Bethlehem Freewill Baptist to continue drive-thru Easter program

Ty Thompson
Press Argus-Courier
Bethlehem Freewill Baptist Church has held a drive-thru Easter drama for the last 20 years. Using over 70 actors and 16 different scenes the church will continue this tradition after taking last year off due to the pandemic.

The pandemic put a hold on Bethlehem Free Will Baptist Church's yearly drive-thru Easter drama in 2020, but this year they are ready to continue the tradition. 

The church will put on its Easter drive-thru program 7-9 p.m. April 1-3. Bethlehem Freewill Baptist Church is at 3130 Pointer Trail East in Van Buren.

For 20 years the church has put on a drive-thru drama portraying the life of Jesus from his birth to the ascension. What started as a simple portrayal of only the birth has grown into 16 different live scenes with over 70 actors. 

Now that Gov. Asa Hutchinson has said that he expects the mask mandate to end on March 31, the church took the opportunity to bring their production back.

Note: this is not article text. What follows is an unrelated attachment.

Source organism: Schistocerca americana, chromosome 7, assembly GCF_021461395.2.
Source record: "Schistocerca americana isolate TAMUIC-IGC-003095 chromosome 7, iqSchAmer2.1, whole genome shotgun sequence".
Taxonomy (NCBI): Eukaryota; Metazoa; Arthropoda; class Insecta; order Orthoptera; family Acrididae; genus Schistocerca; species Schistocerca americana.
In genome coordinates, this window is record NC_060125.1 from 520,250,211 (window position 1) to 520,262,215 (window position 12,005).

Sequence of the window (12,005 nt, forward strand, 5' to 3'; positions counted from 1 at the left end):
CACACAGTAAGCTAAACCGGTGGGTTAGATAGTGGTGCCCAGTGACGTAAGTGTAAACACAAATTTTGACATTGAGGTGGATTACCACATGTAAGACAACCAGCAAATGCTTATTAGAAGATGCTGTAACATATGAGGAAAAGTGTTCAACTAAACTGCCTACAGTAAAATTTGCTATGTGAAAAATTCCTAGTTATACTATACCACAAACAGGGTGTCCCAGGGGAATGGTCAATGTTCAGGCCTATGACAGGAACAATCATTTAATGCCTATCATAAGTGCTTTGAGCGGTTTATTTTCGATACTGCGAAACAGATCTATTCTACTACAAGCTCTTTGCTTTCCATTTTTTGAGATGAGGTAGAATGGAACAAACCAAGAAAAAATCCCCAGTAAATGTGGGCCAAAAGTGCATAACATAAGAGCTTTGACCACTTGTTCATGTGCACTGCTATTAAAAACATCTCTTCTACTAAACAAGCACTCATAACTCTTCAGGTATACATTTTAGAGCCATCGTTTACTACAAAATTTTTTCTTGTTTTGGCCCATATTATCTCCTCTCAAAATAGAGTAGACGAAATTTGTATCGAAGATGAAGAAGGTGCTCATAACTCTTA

"Hopefully this will entice people to come," said Wendell Welburn, who manages promotion for the event.

When guests arrive, they are provided a souvenir printed handout of the drive-through drama, which describes the theme of each scene as they drive thru the production, or they can log on to the church website at bethlehemfwbc.com and listen to the scene descriptions on their cell phone. 

The church uses live animals and costumes sewn by members of the church. When the production was just starting with their single scene Pastor Randall Ray would take a donkey down to the nearby Taco Bell and talk with the customers in costume. 

He would invite people to come and see their production in character.

"As people exit, they drive around the church and are invited inside for refreshments," Welburn said.

In 2019, the church saw 199 vehicles come through their production. Adding in the number of people in the vehicles adds up to over 1,000 viewers. 

It normally takes the church about two weeks to prepare for the event. Volunteers help set up the lighting and the scenes. 

"We tell people that it's better to wait until dark," said Welburn. "It's a lot more visual."